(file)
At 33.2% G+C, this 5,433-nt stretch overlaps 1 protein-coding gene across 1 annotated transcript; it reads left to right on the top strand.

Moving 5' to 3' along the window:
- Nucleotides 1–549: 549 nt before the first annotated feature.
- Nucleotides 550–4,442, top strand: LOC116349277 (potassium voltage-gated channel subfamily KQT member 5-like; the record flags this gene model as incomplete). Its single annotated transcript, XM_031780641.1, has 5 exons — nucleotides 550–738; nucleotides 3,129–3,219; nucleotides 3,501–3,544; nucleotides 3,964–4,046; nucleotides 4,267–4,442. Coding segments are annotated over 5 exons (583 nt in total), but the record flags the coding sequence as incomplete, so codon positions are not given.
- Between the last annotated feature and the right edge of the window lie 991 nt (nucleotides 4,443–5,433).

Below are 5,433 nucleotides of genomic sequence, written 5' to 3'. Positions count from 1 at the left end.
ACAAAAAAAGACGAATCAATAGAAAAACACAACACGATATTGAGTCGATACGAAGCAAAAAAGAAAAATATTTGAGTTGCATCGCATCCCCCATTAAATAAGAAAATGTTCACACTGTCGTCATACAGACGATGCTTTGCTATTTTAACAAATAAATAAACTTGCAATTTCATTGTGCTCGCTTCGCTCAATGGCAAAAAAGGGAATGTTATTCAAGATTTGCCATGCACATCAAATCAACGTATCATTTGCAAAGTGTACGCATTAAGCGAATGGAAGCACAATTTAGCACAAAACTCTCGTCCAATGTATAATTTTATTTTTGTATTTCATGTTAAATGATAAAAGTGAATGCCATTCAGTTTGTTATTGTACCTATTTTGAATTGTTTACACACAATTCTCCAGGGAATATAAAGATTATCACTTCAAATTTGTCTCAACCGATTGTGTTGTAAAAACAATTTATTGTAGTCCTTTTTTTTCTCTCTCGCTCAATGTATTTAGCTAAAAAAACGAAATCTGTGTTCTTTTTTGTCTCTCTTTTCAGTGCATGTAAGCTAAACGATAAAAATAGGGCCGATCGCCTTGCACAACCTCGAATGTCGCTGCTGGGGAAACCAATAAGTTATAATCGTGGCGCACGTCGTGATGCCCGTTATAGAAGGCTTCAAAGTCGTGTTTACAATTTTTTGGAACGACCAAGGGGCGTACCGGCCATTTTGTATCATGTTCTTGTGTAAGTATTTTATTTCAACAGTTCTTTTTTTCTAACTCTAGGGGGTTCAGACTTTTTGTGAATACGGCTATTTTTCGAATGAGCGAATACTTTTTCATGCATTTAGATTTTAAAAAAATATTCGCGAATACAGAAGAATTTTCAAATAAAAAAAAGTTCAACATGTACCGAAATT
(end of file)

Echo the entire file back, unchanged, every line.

At 33.2% G+C, this 5,433-nt stretch overlaps 1 protein-coding gene across 1 annotated transcript; it reads left to right on the top strand.

Moving 5' to 3' along the window:
- Nucleotides 1–549: 549 nt before the first annotated feature.
- Nucleotides 550–4,442, top strand: LOC116349277 (potassium voltage-gated channel subfamily KQT member 5-like; the record flags this gene model as incomplete). Its single annotated transcript, XM_031780641.1, has 5 exons — nucleotides 550–738; nucleotides 3,129–3,219; nucleotides 3,501–3,544; nucleotides 3,964–4,046; nucleotides 4,267–4,442. Coding segments are annotated over 5 exons (583 nt in total), but the record flags the coding sequence as incomplete, so codon positions are not given.
- Between the last annotated feature and the right edge of the window lie 991 nt (nucleotides 4,443–5,433).

Below are 5,433 nucleotides of genomic sequence, written 5' to 3'. Positions count from 1 at the left end.
ACAAAAAAAGACGAATCAATAGAAAAACACAACACGATATTGAGTCGATACGAAGCAAAAAAGAAAAATATTTGAGTTGCATCGCATCCCCCATTAAATAAGAAAATGTTCACACTGTCGTCATACAGACGATGCTTTGCTATTTTAACAAATAAATAAACTTGCAATTTCATTGTGCTCGCTTCGCTCAATGGCAAAAAAGGGAATGTTATTCAAGATTTGCCATGCACATCAAATCAACGTATCATTTGCAAAGTGTACGCATTAAGCGAATGGAAGCACAATTTAGCACAAAACTCTCGTCCAATGTATAATTTTATTTTTGTATTTCATGTTAAATGATAAAAGTGAATGCCATTCAGTTTGTTATTGTACCTATTTTGAATTGTTTACACACAATTCTCCAGGGAATATAAAGATTATCACTTCAAATTTGTCTCAACCGATTGTGTTGTAAAAACAATTTATTGTAGTCCTTTTTTTTCTCTCTCGCTCAATGTATTTAGCTAAAAAAACGAAATCTGTGTTCTTTTTTGTCTCTCTTTTCAGTGCATGTAAGCTAAACGATAAAAATAGGGCCGATCGCCTTGCACAACCTCGAATGTCGCTGCTGGGGAAACCAATAAGTTATAATCGTGGCGCACGTCGTGATGCCCGTTATAGAAGGCTTCAAAGTCGTGTTTACAATTTTTTGGAACGACCAAGGGGCGTACCGGCCATTTTGTATCATGTTCTTGTGTAAGTATTTTATTTCAACAGTTCTTTTTTTCTAACTCTAGGGGGTTCAGACTTTTTGTGAATACGGCTATTTTTCGAATGAGCGAATACTTTTTCATGCATTTAGATTTTAAAAAAATATTCGCGAATACAGAAGAATTTTCAAATAAAAAAAAGTTCAACATGTACCGAAATT